Cross posted from CWA's Resistance Growing blog:
The battle for women voters stepped into the spotlight during last night’s debate when audience member Katherine Fenton asked, “In what new ways do you intend to rectify the inequalities in the workplace, specifically regarding females making only 72 percent of what their male counterparts earn?”
President Obama hit this one out of the park. He told stories about being raised by a single mom and his grandmother, who worked her way up to become vice president at a local bank, only to hit the glass ceiling. Obama pointed out that the first bill he signed in office was the Lilly Ledbetter Fair Pay Act, which made it easier for workers to fight pay discrimination. “This is not just a women's issue. This is a family issue. This is a middle-class issue. And that's why we've got to fight for it,” he said.
Mitt Romney used the opportunity to highlight his cabinet picks as the governor of Massachusetts:
And I said, well, gosh, can't we — can't we find some — some women that are also qualified? And — and so we — we took a concerted effort to go out and find women who had backgrounds that could be qualified to become members of our cabinet. I went to a number of women's groups and said, ‘Can you help us find folks?’ And I brought us whole binders full of — of women.
Binders full of women? The Internet peanut gallery celebrated with a full-on counterattack complete with @RomneysBinder, parody Facebook pages and a Tumblr dedicated to women stuck in Trapper Keepers. American Bridge 21st Century PAC snapped up the URL and has already launched a full website, www.bindersfullofwomen.com, about why Romney is bad for women.
Also, the binders story isn’t even true. According to the Boston Phoenix, outside groups put together those binders:
What actually happened was that in 2002 -- prior to the election, not even knowing yet whether it would be a Republican or Democratic administration -- a bipartisan group of women in Massachusetts formed MassGAP to address the problem of few women in senior leadership positions in state government. There were more than 40 organizations involved with the Massachusetts Women's Political Caucus (also bipartisan) as the lead sponsor.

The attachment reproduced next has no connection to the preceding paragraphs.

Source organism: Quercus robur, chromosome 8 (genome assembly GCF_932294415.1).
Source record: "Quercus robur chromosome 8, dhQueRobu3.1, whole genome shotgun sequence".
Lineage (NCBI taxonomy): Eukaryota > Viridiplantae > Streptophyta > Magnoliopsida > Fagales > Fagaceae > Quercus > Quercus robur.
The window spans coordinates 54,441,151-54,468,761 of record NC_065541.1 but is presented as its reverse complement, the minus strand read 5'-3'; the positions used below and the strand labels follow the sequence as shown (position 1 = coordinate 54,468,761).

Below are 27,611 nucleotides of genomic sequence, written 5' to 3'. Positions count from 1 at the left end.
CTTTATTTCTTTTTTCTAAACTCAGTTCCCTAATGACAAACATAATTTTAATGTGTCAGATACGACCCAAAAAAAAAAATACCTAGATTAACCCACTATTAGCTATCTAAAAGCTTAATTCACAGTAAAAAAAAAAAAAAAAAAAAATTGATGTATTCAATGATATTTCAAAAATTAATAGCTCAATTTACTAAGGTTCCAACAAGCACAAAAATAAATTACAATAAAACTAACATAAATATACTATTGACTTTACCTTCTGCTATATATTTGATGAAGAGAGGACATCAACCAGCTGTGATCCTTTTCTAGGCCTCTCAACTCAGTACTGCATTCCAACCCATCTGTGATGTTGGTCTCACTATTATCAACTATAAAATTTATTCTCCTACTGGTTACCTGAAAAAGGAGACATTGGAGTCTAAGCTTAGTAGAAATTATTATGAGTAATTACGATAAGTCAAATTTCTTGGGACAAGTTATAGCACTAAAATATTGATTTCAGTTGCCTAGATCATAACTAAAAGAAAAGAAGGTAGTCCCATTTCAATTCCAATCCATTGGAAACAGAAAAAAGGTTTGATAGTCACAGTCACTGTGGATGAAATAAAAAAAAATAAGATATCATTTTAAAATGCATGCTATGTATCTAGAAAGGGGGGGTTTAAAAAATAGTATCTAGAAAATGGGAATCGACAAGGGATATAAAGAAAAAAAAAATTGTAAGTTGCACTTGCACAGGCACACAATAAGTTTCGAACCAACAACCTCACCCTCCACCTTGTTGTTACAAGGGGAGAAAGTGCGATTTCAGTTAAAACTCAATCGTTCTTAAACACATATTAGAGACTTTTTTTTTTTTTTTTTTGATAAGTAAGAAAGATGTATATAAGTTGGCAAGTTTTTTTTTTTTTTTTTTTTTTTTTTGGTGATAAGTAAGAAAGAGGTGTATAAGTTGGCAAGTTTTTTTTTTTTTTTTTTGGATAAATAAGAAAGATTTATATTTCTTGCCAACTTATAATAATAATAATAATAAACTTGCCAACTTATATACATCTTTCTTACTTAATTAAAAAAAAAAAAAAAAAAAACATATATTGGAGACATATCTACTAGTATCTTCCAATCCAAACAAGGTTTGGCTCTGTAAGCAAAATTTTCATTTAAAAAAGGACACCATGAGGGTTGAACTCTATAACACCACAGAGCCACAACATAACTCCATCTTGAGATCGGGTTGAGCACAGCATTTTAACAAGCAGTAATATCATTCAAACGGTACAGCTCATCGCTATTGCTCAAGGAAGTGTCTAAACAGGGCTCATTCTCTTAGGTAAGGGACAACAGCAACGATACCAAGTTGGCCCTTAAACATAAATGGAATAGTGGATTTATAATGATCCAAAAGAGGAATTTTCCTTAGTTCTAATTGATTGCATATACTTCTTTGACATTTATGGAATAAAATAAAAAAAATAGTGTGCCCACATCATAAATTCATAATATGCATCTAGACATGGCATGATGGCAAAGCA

They did the research and put together the binder full of women qualified for all the different cabinet positions, agency heads, and authorities and commissions. They presented this binder to Governor Romney when he was elected.
Not to mention that fewer senior positions went to women:
Secondly, a UMass-Boston study found that the percentage of senior-level appointed positions held by women actually declined throughout the Romney administration, from 30.0% prior to his taking office, to 29.7% in July 2004, to 27.6% near the end of his term in November 2006. (It then began rapidly rising when Deval Patrick took office.)
The Boston Globe found that Romney’s private sector record was equally dismal, as “Romney did not have any women partners as CEO of Bain Capital during the 1980s and 1990s.”
More important, Romney didn’t even answer the question. And Obama didn’t let Romney slide, jumping in to say, “Katherine, I just want to point out that when Governor Romney's campaign was asked about the Lilly Ledbetter bill, whether he supported it, he said, I'll get back to you. And that's not the kind of advocacy that women need in any economy.”
It’s a statement that PolitiFact’s Truth-O-Meter has rated mostly true – thanks to a bit of emergency clarification on Romney’s part.
For working families, the choice is clear.